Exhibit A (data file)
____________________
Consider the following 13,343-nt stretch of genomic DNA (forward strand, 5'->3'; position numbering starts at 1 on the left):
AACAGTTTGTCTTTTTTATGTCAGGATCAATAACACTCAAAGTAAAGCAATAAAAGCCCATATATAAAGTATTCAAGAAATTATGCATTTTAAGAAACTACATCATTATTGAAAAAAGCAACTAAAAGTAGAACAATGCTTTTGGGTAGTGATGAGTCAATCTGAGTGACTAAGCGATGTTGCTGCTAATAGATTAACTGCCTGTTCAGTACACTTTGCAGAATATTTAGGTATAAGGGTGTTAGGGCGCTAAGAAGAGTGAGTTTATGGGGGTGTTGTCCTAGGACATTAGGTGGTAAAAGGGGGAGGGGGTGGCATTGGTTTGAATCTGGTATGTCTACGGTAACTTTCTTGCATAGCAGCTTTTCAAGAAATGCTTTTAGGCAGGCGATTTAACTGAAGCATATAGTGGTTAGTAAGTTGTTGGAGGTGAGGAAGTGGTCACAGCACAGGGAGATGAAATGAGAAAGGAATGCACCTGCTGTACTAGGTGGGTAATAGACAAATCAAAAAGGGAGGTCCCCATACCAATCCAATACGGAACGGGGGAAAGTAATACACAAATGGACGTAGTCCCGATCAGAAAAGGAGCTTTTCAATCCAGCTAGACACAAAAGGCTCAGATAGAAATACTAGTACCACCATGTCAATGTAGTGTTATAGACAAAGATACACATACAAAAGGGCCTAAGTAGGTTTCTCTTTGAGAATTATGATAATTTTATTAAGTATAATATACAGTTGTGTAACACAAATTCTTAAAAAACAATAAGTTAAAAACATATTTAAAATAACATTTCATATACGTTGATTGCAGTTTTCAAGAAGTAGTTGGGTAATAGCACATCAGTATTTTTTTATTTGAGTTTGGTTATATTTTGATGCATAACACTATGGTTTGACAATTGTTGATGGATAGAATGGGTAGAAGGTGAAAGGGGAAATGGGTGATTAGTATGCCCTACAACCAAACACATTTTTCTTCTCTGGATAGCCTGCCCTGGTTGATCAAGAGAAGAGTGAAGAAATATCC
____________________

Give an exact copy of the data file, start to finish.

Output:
Consider the following 13,343-nt stretch of genomic DNA (forward strand, 5'->3'; position numbering starts at 1 on the left):
AACAGTTTGTCTTTTTTATGTCAGGATCAATAACACTCAAAGTAAAGCAATAAAAGCCCATATATAAAGTATTCAAGAAATTATGCATTTTAAGAAACTACATCATTATTGAAAAAAGCAACTAAAAGTAGAACAATGCTTTTGGGTAGTGATGAGTCAATCTGAGTGACTAAGCGATGTTGCTGCTAATAGATTAACTGCCTGTTCAGTACACTTTGCAGAATATTTAGGTATAAGGGTGTTAGGGCGCTAAGAAGAGTGAGTTTATGGGGGTGTTGTCCTAGGACATTAGGTGGTAAAAGGGGGAGGGGGTGGCATTGGTTTGAATCTGGTATGTCTACGGTAACTTTCTTGCATAGCAGCTTTTCAAGAAATGCTTTTAGGCAGGCGATTTAACTGAAGCATATAGTGGTTAGTAAGTTGTTGGAGGTGAGGAAGTGGTCACAGCACAGGGAGATGAAATGAGAAAGGAATGCACCTGCTGTACTAGGTGGGTAATAGACAAATCAAAAAGGGAGGTCCCCATACCAATCCAATACGGAACGGGGGAAAGTAATACACAAATGGACGTAGTCCCGATCAGAAAAGGAGCTTTTCAATCCAGCTAGACACAAAAGGCTCAGATAGAAATACTAGTACCACCATGTCAATGTAGTGTTATAGACAAAGATACACATACAAAAGGGCCTAAGTAGGTTTCTCTTTGAGAATTATGATAATTTTATTAAGTATAATATACAGTTGTGTAACACAAATTCTTAAAAAACAATAAGTTAAAAACATATTTAAAATAACATTTCATATACGTTGATTGCAGTTTTCAAGAAGTAGTTGGGTAATAGCACATCAGTATTTTTTTATTTGAGTTTGGTTATATTTTGATGCATAACACTATGGTTTGACAATTGTTGATGGATAGAATGGGTAGAAGGTGAAAGGGGAAATGGGTGATTAGTATGCCCTACAACCAAACACATTTTTCTTCTCTGGATAGCCTGCCCTGGTTGATCAAGAGAAGAGTGAAGAAATATCC